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    Thanks for posting this - it’s a couple years old, but I remember seeing the other side (“almost nobody who thought they had this issue actually did”) recirculate recently somewhere else, so clearly it’s still on people’s minds.

    I’ve heard, but can’t find a source, that there are roughly a hundred processors in today’s cars. In the absence of transparency, I regard it as completely inevitable that the code is unmaintainable and dangerous.

    As a consumer, I doubt it would even be possible for me to locate all the chips in a car; it’s certainly undocumented and undisclosed. And that’s terrifying.

    For an example of the scope of the problem, on a high-end vehicle with a tire-pressure sensor, I’m told there’s some sort of custom MEMS chip which I imagine would be quite difficult to see even if I knew where to look, and I know that it’s connected wirelessly to the car’s network because a) the UI implies this from how it gets confused about which tire is which following a tire rotation, and b) you can’t really run a wire into a spinning wheel… I don’t know how it’s powered; it might be possible to figure out where it is based on that. But what about all the systems we don’t even know to look for? Reverse engineering is not a viable approach here, and consumers shouldn’t have to guess about what fallible components their vehicles have, to begin with. Obviously this particular one isn’t going to cause a crash, at least.

    Oh well?

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      you can’t really run a wire into a spinning wheel

      The solution to this problem is called a slip-ring (https://en.wikipedia.org/wiki/Slip_ring)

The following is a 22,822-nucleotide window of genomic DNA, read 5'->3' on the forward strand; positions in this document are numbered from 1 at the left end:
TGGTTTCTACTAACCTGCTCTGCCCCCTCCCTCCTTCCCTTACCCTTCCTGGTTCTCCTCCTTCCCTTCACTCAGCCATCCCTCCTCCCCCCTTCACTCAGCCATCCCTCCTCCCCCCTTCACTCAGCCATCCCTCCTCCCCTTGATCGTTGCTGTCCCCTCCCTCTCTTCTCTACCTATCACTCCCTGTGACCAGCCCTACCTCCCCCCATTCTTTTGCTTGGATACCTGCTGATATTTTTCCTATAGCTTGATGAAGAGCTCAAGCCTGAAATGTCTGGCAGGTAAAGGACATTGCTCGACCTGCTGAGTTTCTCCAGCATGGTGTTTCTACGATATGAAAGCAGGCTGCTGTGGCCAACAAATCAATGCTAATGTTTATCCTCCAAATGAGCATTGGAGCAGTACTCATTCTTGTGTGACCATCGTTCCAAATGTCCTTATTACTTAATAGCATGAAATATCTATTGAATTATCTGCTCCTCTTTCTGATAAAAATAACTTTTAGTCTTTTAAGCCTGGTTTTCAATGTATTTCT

Edit: from looking at the page, for this application, they would probably go for a rotary transformer

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        Hah - interesting! Thanks :)

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        you can’t really run a wire into a spinning wheel… I don’t know how it’s powered

        I don’t know either, but it would be cool if it was powered by kinetic energy from the rotation of the wheel, like some wrist watches.

        I remember seeing some article about halting/slowing someone’s car by interfering with the wireless tyre pressure sensors, no idea if that was just “wifi jamming” or actually telling the car each sensor was low. The attack could at least get the vehicle into limp home mode, limiting performance and top speed, it may even have been possible to prevent it moving altogether.

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          Related to this, you might have seen vehicle manufacturers including John Deere fighting against transparency. It seems essential to me that this code be published and modifiable by its supposed beneficiaries, but that is going to be a long, hard struggle.

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          (2013)

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            Not buying newer cars for a while at least.

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              I understand the benefit of computerization for things like emission monitoring and control and for engine operations e.g. proper mixing of fuel + air, proper combustion etc. I don’t really see the benefit of computerizing user controls.

              I think hydraulics were a boon for people with physical disabilities but it’s terrible when you lose power. Our old Honda would stall often and I would be wrestling with the steering to get it to the breakdown lane, since now I was fighting the hydraulics rather than being assisted by them. I was terrified that there was now this extra layer between my steering column and the wheels that made itself known only when it shouldn’t. I can’t imagine what it feels like to press the brake and have the accelerator still jammed down.

              I also like manual windows, manual locks, so I guess I’m a little behind the times, but I figure - we know how those are jimmied. Electronic locks, electronic controls WHO KNOWS how they can be jimmied :)

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                See also BMW (And other manufacturers) remotes and/or keyless starting security flaws.

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              Richard Stallman please recommend a good open source car. Tesla are relatively forward thinking, perhaps they will be the first? It may be the same problem as video drivers, “no because trade secrets!”.